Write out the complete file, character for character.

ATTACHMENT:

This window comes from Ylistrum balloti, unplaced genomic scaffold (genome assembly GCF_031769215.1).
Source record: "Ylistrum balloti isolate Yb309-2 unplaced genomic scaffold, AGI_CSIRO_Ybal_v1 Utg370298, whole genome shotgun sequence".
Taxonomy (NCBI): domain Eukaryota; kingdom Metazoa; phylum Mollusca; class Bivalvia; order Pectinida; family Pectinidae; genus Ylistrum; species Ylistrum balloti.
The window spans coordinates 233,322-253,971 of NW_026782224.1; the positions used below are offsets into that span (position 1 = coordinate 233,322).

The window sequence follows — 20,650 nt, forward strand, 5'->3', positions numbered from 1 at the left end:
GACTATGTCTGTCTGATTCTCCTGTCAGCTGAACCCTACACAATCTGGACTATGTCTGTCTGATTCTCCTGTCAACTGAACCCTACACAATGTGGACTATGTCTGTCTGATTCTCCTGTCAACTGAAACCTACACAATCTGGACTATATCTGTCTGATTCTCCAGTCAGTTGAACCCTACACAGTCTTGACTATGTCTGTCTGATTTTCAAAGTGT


This window comes from Ylistrum balloti, unplaced genomic scaffold (genome assembly GCF_031769215.1).
Source record: "Ylistrum balloti isolate Yb309-2 unplaced genomic scaffold, AGI_CSIRO_Ybal_v1 Utg370298, whole genome shotgun sequence".
Taxonomy (NCBI): domain Eukaryota; kingdom Metazoa; phylum Mollusca; class Bivalvia; order Pectinida; family Pectinidae; genus Ylistrum; species Ylistrum balloti.
The window spans coordinates 233,322-253,971 of NW_026782224.1; the positions used below are offsets into that span (position 1 = coordinate 233,322).

The window sequence follows — 20,650 nt, forward strand, 5'->3', positions numbered from 1 at the left end:
GACTATGTCTGTCTGATTCTCCTGTCAGCTGAACCCTACACAATCTGGACTATGTCTGTCTGATTCTCCTGTCAACTGAACCCTACACAATGTGGACTATGTCTGTCTGATTCTCCTGTCAACTGAAACCTACACAATCTGGACTATATCTGTCTGATTCTCCAGTCAGTTGAACCCTACACAGTCTTGACTATGTCTGTCTGATTTTCAAAGTGT